Three days before the Asian Games, the tooth began to hurt. It started off rather innocuously, then the doctors associated with the Organising Committee were consulted.

Due to the lack of time, it was decided that the tooth wouldn’t be removed. Instead, antibiotics would be administered rather than an injection. By the start of the Heptathlon competition, the tooth had begun to vigorously shake and the inflammation had caused the jaw to swell to two-three times its actual size.

For Swapna Barman, this was a mishap. Four years ago in Incheon, she had finished fifth as a 17-year-old. Now on the comeback trail, her competition had been derailed before it even began.

With seven gruelling events to follow in two days, Barman was facing the biggest test of her life. Fighting through the pain, she came away with the biggest medal of her career.

Since Soma Biswas and JJ Shobha had won a silver and bronze each in 2002, India had won a total of five medals in heptathlon, none of them gold. Barman and Purnima Hembram were attempting to break the jinx.

Barman had faced an additional challenge as she was born with 12 toes which makes it near impossible for her to wear standard competition footwear. “I have been having this pain ever since I started competing. I make do with normal five-toed shoes but it makes me severely uncomfortable,” says Barman.

Her coach, Subhash Sarkar says that they had tried to source shoes from local manufacturers but were disappointed with the quality and that they had got the make wrong. He also says that they have approached those who make customised shoes for para-athletes but it ‘didn’t work out’.

Her manager, Sharba Tasneem also mentions that international brands have been approached and they have declined her request, “For her to reach her full potential she requires what most elite athletes around the world receive – customised equipment. We have approached all major leading brands so they can make customised shoes for her however our requests have fallen on deaf ears so far. We hope that her performance at the Asian Games will catch their attention.”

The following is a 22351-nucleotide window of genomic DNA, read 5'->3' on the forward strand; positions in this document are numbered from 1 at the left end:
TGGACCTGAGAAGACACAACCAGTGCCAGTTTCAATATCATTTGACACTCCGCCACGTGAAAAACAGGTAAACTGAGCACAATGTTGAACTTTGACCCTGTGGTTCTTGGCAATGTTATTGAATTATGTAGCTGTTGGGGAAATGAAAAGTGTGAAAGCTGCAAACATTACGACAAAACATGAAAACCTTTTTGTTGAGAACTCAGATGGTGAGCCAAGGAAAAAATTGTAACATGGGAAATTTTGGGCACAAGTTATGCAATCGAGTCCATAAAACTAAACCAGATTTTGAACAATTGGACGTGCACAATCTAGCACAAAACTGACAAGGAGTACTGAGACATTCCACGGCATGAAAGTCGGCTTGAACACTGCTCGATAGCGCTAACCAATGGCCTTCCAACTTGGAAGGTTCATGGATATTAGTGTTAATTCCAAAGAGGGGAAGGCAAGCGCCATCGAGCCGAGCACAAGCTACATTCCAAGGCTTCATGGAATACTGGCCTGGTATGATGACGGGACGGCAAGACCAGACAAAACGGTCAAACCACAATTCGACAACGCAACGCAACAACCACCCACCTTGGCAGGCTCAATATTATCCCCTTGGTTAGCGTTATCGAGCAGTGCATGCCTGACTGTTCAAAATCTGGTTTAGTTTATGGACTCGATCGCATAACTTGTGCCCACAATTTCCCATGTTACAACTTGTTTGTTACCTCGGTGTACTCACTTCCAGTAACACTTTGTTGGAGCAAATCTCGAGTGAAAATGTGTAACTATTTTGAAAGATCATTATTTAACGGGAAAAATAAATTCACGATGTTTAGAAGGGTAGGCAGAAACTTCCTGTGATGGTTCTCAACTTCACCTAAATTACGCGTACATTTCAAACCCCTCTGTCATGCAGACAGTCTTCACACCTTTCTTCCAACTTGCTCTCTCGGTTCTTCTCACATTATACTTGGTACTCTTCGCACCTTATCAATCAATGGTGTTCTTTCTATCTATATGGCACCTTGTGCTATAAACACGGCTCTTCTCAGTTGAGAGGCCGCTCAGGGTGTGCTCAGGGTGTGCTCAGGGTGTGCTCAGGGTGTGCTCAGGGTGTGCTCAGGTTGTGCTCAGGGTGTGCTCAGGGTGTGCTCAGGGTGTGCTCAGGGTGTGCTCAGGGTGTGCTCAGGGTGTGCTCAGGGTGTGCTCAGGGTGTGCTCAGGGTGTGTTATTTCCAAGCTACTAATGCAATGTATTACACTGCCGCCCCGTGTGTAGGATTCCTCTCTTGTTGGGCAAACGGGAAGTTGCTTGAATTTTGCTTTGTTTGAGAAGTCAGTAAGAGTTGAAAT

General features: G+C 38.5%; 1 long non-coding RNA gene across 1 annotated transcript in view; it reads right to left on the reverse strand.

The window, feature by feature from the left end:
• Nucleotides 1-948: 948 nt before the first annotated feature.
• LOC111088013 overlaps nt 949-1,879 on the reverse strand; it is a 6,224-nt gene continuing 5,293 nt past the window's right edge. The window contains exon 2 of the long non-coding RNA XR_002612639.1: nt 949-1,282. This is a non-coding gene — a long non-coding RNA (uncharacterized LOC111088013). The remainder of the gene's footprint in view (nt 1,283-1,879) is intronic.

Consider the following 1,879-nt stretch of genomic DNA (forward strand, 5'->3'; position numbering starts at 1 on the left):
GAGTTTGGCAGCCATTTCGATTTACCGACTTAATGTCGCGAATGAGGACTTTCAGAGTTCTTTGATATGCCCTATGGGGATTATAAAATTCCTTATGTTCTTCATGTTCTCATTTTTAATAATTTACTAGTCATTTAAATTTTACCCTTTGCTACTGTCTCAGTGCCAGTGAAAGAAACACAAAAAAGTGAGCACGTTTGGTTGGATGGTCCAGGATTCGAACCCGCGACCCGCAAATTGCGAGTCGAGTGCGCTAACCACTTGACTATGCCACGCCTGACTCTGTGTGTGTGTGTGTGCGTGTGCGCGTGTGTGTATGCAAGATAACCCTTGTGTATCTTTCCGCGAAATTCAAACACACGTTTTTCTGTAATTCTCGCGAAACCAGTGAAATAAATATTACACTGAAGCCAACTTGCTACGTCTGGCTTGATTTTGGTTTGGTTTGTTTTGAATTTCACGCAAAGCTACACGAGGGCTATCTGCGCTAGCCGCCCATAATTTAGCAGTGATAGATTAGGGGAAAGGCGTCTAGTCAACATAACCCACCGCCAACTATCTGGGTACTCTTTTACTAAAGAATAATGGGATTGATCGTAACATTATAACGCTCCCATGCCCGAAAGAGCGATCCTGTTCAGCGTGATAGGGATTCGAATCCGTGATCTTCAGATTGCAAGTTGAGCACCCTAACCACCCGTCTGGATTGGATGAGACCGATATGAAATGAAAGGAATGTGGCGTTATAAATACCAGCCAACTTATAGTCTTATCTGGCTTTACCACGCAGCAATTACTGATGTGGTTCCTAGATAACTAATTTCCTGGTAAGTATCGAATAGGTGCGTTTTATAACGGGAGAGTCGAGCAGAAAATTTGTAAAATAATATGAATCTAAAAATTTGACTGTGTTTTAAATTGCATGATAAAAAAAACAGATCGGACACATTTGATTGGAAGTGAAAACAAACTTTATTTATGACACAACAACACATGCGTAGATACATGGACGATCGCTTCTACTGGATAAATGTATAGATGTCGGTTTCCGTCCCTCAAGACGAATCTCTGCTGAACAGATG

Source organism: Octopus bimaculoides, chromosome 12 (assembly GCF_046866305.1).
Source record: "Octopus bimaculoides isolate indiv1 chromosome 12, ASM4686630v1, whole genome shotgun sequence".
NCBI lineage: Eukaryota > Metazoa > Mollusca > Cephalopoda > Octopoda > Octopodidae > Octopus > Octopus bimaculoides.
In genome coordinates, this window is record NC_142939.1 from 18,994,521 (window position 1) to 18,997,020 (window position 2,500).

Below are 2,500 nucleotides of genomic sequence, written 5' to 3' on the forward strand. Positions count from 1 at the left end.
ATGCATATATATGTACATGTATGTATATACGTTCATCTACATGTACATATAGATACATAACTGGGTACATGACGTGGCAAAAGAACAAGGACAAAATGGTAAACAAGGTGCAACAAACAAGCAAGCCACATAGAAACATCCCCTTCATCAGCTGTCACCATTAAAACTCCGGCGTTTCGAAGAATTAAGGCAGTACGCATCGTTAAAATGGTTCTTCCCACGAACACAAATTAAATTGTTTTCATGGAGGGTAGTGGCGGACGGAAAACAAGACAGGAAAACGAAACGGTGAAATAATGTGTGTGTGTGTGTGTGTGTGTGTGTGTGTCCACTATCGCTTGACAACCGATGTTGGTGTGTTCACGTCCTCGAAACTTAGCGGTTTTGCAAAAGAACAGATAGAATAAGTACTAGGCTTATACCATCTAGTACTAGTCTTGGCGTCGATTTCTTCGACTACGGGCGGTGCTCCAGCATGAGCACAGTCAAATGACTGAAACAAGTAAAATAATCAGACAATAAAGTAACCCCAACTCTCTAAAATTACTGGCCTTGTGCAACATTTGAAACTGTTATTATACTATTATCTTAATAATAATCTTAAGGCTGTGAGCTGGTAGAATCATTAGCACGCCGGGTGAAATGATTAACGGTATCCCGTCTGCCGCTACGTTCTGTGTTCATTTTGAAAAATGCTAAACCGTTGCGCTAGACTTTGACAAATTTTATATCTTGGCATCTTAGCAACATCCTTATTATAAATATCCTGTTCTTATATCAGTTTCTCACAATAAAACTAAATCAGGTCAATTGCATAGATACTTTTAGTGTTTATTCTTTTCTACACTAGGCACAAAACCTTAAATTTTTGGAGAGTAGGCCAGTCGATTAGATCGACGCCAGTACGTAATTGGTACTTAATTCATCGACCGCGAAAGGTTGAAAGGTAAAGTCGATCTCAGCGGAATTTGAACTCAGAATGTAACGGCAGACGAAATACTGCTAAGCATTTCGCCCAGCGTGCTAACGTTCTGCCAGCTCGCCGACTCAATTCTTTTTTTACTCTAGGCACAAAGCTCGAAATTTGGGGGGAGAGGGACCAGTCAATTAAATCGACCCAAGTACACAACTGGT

The jumps are especially tough, says Swapna. “When I go for the take-off for the high or long jump, I feel the pinch and it can upset my rhythm. I have a pair of shoes from Nike, Asics and Adidas but they’re not made for my feet. I am certain that a customised pair will help me improve.”

Rewind to the 2017 World Athletics Championships. Swapna was a wreck in London, finishing 27th, almost 500 points down on her personal best of 5942 that she had set to win the Asian Athletics Championships in Bhubaneswar a month earlier.

Sarkar says the ‘childish’ Barman needs guidance and that he wasn’t there at the Worlds. “She is still a child and very immature at times. Her confidence can be affected easily, if she isn’t doing well, because she is very temperamental. Once she does an event badly, it can affect the others as well.”

Prior to the Asiad, Swapna had mentioned that she had stopped practising her favourite event, the High Jump altogether in order to concentrate on the other events. Sarkar corroborated that, stating that they had worked a lot on the throws (Javelin and Shot Put).

Remarkably, Swapna pulled off three personal bests in the competition – the Shot Put, the Long Jump and the Javelin Throw. At the end of four events last night, coach and athlete had seen that she had fallen behind due to Wang Qingling’s prowess in the sprints. Swapna had pulled clear in the High Jump, a 1.82 metres the top mark but the 100 metres hurdles and the 200 had pegged her back.

Qingling’s 32 point-lead had been stretched to 155 points at the end of the Long Jump, Swapna second-highest in the field at 6.05 to the Chinese’s 6.44. The Javelin swung the event back in the Jalpaiguri-born athlete’s favour.

A 50.93-metre throw topped the field and put daylight between her and Qingling, who managed a 39.33. Sarkar said that both were relaxed for the 800, despite it being a significant weakness for Swapna.

“Her best is 2 minutes and 16 seconds. The Chinese’s was 2.20-odd. I knew that we had this in the bag,” he said later. He was right, Swapna would become the first Indian woman to win the gold, accumulating 6026 points.

Fighting through pain, returning from an injury, Barman dug in to become the best heptathlete in Asia. The likes of Nafissatou Thiam and Katarina Johnson-Thomson might be in their own class for now, but Swapna’s stature ahead of next year’s World Championships continues to grow. JJ Shobha’s national record of 6211 points should fall soon.